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20 April 2010 @ 08:24 pm
Man and Nature in the Renaissance  
I stole rescued Man and Nature in the Renaissance by Allen G. Debus from my father's bookshelves a few months ago, once again prompted by an interest in the history of science. The book is primarily interested in the development of the chemical and biological sciences during the renaissance as opposed to the physical sciences, partly I suspect because the work in these areas is less a part of the scientific folk mythology of the period.

I was very struck by the stress the book placed on the fact that many of the advances, e.g. Descartes' work in Geometry and Optics were made by people who nevertheless also believed stuff that was wrong (e.g. Descartes did not admit of the possibility of a vacuum, so his cosmology is exciting and interesting). Debus likes to frame this as a belief in alchemy and/or magic. I'm not quite sure what point he's trying to make there. I mean scientists believe wrong stuff all the time, even in this day and age. We have much clearer methodologies for sorting out the incorrect from the correct beliefs, but that doesn't stop us making incorrect hypotheses, developing incorrect theses and world models or just being plain mystified about forces like gravity. So, I wasn't really all that surprised, in an age where scientific method was in its infancy, to find a much less clear line between the correct and incorrect. That may have been the point, but the use of the words magic and alchemy suggested to me that Debus was trying to draw a different distinction that was deeper than just being right about stuff and being wrong about stuff.

I also found the book fascinating when it touched on the debates among the philosophers of the time over scientific method itself. In particular that for many renaissance philosophers mathematical models and empirical models were seen as opposing rather than complimentary. In general, in modern science, we seek to have a mathematical description of the world that is backed up by empirical evidence, whereas Debus presents opposing schools of thought that believed that either all was exhaustively empirical and that you must catalogue and observe everything before, maybe, hypothesising a model or that progress should proceed by reason and deduction, unhampered by observation. Galileo therefore emerges as something of a hero towards the end of the book as he marries observation and mathematics into the beginnings of something recognisable as scientific method.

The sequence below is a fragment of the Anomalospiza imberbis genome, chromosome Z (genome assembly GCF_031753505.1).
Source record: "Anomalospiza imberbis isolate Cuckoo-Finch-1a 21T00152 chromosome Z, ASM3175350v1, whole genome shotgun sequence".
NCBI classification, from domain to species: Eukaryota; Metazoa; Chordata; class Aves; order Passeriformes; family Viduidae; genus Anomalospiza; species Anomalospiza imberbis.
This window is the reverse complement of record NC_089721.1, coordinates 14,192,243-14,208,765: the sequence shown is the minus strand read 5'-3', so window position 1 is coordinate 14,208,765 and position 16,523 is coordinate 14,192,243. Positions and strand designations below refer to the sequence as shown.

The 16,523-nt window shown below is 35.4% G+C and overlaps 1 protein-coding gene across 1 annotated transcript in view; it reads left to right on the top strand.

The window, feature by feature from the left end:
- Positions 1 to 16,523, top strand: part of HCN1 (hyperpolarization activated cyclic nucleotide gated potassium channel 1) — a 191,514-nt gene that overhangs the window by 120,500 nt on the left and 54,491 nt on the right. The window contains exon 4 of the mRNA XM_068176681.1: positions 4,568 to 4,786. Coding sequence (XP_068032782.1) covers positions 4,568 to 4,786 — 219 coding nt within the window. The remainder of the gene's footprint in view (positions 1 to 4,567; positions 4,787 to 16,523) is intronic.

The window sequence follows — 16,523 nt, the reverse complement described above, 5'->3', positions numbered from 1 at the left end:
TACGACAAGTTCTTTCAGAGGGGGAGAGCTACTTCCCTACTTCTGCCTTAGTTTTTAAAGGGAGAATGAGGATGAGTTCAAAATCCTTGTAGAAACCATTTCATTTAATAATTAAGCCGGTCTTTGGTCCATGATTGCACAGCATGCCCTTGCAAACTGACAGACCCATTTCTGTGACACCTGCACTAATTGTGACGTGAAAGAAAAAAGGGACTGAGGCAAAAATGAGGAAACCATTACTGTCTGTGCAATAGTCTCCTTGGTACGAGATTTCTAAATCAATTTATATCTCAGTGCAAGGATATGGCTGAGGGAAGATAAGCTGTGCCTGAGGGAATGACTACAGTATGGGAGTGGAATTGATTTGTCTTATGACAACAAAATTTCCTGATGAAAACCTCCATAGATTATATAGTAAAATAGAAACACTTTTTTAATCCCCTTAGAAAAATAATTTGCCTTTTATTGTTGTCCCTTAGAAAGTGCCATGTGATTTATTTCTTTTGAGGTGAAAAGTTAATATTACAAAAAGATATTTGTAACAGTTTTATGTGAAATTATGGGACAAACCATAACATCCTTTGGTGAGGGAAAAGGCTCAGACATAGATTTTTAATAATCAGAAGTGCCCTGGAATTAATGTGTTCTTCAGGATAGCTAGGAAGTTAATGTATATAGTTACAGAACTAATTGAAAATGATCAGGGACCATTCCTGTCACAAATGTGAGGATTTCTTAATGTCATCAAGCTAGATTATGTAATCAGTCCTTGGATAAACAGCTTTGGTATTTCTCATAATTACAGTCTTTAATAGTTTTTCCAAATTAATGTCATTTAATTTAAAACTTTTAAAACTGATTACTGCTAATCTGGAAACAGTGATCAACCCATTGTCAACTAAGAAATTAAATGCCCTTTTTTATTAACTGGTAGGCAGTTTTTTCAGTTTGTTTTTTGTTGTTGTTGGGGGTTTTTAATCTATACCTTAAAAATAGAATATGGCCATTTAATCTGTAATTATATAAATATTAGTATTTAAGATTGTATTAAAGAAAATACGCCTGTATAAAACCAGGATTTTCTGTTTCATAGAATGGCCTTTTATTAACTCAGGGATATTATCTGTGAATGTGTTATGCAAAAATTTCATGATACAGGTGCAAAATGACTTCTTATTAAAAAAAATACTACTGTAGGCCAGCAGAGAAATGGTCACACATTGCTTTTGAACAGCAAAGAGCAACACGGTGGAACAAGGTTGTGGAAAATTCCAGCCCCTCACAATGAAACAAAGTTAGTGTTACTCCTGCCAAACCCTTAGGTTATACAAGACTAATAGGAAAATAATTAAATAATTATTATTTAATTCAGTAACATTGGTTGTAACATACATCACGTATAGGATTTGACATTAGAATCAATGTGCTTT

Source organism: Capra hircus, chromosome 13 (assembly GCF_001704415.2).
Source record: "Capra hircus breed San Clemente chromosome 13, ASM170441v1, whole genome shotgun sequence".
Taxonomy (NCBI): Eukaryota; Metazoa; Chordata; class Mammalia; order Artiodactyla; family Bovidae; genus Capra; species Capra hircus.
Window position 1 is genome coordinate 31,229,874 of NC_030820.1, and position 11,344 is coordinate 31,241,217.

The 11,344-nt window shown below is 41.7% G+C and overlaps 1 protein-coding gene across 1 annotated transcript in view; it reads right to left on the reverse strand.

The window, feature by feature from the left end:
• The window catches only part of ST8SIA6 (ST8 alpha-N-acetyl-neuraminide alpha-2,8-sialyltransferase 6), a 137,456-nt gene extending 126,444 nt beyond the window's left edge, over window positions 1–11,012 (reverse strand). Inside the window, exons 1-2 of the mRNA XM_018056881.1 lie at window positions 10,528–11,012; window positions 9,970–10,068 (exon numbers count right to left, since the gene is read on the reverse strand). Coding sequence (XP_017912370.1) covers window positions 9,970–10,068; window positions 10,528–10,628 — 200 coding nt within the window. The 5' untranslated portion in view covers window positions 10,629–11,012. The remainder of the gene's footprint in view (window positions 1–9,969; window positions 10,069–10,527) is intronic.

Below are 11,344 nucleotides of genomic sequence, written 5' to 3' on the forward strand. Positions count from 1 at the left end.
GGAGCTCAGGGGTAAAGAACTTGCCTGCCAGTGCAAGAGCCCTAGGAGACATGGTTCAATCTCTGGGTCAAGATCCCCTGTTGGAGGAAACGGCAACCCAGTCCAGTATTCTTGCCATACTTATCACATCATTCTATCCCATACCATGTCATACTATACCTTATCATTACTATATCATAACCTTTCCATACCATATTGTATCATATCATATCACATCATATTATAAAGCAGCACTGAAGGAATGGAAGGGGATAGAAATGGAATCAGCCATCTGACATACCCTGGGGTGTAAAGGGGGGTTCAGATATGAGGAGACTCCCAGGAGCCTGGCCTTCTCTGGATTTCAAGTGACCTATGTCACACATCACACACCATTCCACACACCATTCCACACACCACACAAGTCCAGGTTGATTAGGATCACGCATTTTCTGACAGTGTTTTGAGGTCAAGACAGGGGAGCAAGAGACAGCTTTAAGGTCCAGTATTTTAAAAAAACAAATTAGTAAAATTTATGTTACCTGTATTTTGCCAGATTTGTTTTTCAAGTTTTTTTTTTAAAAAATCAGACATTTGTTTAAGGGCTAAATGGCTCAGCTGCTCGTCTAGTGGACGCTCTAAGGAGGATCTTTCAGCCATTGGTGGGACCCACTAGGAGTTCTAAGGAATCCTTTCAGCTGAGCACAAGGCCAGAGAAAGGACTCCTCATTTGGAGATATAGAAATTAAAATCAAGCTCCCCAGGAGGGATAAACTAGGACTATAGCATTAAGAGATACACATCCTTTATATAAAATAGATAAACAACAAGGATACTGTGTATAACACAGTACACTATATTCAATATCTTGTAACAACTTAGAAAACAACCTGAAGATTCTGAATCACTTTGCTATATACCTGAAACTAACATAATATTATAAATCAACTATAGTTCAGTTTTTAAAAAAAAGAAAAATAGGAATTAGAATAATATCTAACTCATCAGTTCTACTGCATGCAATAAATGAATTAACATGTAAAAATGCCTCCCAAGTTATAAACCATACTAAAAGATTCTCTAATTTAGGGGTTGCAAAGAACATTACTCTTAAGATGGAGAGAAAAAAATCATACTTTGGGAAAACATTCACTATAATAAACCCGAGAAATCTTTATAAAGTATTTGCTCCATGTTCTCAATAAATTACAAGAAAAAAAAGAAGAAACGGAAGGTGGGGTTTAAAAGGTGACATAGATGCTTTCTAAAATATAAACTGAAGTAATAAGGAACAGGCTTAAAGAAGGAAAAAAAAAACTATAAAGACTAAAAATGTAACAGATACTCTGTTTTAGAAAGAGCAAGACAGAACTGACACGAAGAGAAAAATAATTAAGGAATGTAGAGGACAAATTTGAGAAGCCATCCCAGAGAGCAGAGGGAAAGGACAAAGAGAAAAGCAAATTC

This entry was originally posted at http://purplecat.dreamwidth.org/3695.html.
Kargicqkargicq on April 21st, 2010 05:48 am (UTC)
mathematical models and empirical models were seen as opposing

Well, it depends on the scientist... On the one hand, people a little earlier than Galileo pioneered this approach (especially Tycho Brahe and Kepler) although of course they are nowhere near as famous today. On the other, some people felt a tension between the two as late as the nineteenth century, where (in physics) "the English approach" was for empirical models and "the French approach" was about mathematics.

Sounds a good book, though. If you'd like something more about the physical sciences, name the historical period you're interested in and I'd happily recommend something!
Kargicqkargicq on April 21st, 2010 06:04 am (UTC)
Actually, let me just put in a word for The Rise of Scientific Europe, 1500-1800 -- it's now out of print (since it accompanied an OU course that's been revamped) but is a very good read.
louisedennis: bookslouisedennis on April 21st, 2010 12:40 pm (UTC)
Thanks for the pointer. I wouldn't be surprised at all if it isn't also on my father's book shelves. He was very interested in History of Science and liked taking OU courses. I shall look for it next time I'm home. My mother is keen that I should help myself to anything that interests me and Dad has said he's happy for me to borrow books.
sophievdennis on April 28th, 2010 04:44 pm (UTC)
I keep meaning to mention I have Galileo's Daughter (by Dava Sobel, who also wrote Longitude) if you would like to borrow it. I have Longitude too if you want to borrow that.

I found it very interesting, as someone who really knew nothing about Galileo, if not actually especially well written. (The Richard Holmes we swapped at Christmas is, for example, vastly superior as a (multi-)biography.) However, Sobel has certainly done her research and unpicks the whole Vatican crisis and locates it within the religious beliefs of its time - and of Galileo himself - very effectively.
louisedennis: bookslouisedennis on April 30th, 2010 10:19 am (UTC)
I've got Galileo's Daughter somewhere, though I'll confess my mind is a bit blank about it. I've never actually read Longtitude so a chance to borrow that would be good (though I think it's also on Dad's shelves).

The Holmes is about to pop of my "to read" pile. I'm looking forward to it.
sophievdennis on April 30th, 2010 11:06 am (UTC)
yes, I'm pretty sure Dad has Longitude as well. It is better than GD, though has some of the same weaknesses, which I think I would sum up as Sobel being a good historical researcher, but a poor storyteller. Happily the Longitude story is sufficiently gripping in itself.

If the Holmes is only just making it to the top of the To Read pile, I'm guessing extra books are urgently needed.

The Holmes is, I thought, very good. Both well written, and excellently researched. Not only are the individual biographies/chapters enlightening - the chapter on Herschel I found particularly fascinating - but it definitely does give you a feel for the whole culture of science and discovery of that time, and how all the different players interconnect. Enjoy.